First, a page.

We are fortunate to have the exceptional Waterberg Academy on our doorstep, which offers an outstanding academic environment from pre-prep all the way to matric. An independent school, it has an active scholarship and bursary fund to enable as many local children as possible to benefit from and education there. We highly encourage our guests to sponsor a child through school, and many have already done so. Set in the African bush, the Academy is an eco-school dedicated to teaching the importance of the planet alongside educational excellence. Click here to learn more.

“No country can really develop unless its citizens are educated.” Nelson Mandela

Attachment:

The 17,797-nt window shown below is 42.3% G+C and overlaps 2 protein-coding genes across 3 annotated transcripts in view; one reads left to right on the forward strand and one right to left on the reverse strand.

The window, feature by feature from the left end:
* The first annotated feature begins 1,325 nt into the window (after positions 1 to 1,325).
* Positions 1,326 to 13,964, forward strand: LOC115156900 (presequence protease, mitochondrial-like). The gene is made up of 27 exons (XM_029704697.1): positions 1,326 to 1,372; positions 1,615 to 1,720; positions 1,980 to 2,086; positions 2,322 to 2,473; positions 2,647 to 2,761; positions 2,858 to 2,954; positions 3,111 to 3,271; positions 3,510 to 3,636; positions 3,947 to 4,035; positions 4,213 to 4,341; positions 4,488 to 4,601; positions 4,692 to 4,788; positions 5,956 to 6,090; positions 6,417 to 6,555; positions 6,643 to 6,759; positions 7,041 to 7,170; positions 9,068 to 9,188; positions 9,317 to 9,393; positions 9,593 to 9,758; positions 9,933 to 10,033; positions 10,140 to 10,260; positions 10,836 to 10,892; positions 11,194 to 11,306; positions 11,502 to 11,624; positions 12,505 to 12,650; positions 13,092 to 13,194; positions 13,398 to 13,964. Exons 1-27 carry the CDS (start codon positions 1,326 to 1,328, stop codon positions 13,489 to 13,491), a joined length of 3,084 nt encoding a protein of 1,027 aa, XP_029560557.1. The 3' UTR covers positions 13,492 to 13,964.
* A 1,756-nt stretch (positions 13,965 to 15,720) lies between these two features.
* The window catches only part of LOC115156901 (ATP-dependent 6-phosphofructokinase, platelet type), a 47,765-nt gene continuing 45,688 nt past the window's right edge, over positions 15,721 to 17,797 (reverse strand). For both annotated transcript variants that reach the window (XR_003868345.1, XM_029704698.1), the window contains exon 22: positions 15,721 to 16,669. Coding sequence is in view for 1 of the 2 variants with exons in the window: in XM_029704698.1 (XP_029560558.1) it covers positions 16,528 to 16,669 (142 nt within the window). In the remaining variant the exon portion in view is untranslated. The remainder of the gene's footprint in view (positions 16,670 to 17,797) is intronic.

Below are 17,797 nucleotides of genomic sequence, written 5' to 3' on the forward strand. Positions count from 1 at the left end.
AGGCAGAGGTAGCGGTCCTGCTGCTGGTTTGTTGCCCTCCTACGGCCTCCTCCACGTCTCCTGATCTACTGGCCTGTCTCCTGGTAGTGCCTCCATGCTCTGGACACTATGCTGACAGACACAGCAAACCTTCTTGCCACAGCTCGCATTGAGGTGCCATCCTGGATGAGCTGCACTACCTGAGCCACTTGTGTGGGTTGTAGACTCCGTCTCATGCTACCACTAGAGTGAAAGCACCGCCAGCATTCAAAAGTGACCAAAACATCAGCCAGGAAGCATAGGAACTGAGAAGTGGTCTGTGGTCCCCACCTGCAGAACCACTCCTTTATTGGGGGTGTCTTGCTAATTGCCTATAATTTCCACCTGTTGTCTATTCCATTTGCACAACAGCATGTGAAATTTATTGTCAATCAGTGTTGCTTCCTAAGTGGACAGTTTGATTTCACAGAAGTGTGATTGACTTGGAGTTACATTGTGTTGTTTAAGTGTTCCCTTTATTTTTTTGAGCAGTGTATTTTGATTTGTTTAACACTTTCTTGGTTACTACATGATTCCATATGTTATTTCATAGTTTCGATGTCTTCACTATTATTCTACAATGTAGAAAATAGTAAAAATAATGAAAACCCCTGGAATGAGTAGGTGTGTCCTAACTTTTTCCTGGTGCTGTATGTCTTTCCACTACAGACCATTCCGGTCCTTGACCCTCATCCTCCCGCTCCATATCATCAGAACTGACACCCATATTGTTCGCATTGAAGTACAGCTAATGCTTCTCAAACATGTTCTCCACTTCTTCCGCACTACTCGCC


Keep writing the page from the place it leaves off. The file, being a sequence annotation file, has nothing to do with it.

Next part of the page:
Community Upliftment

Tourism is a significant employer in the Waterberg. The majority of the staff at Ant’s is employed from the local community and many of them have been with us for years and have become part of the Ant’s family.  Where possible, we provide training and development in guiding, housekeeping, kitchen work and maintenance, to help improve the opportunities for our staff and for their families in finding employment at Ant’s or in the area.

Environmental education is a vital part of ensuring the protection of the region and the wildlife in it.  We encourage local schoolchildren, many of whom have never seen a rhino, to visit the reserve, and see conservation in action.

CONSERVATION PROJECTS

Our reserve is one of diverse topography and vegetation ranging from wide-open plains to beautiful mountainous areas, enabling us to naturally sustain the widest variety of game possible. It boasts over 40 species of game including Sable Antelope, Nyala, Oryx, Eland, Giraffe, Buffalo (disease free), White Rhino and well over 300 species of resident and migrant birds.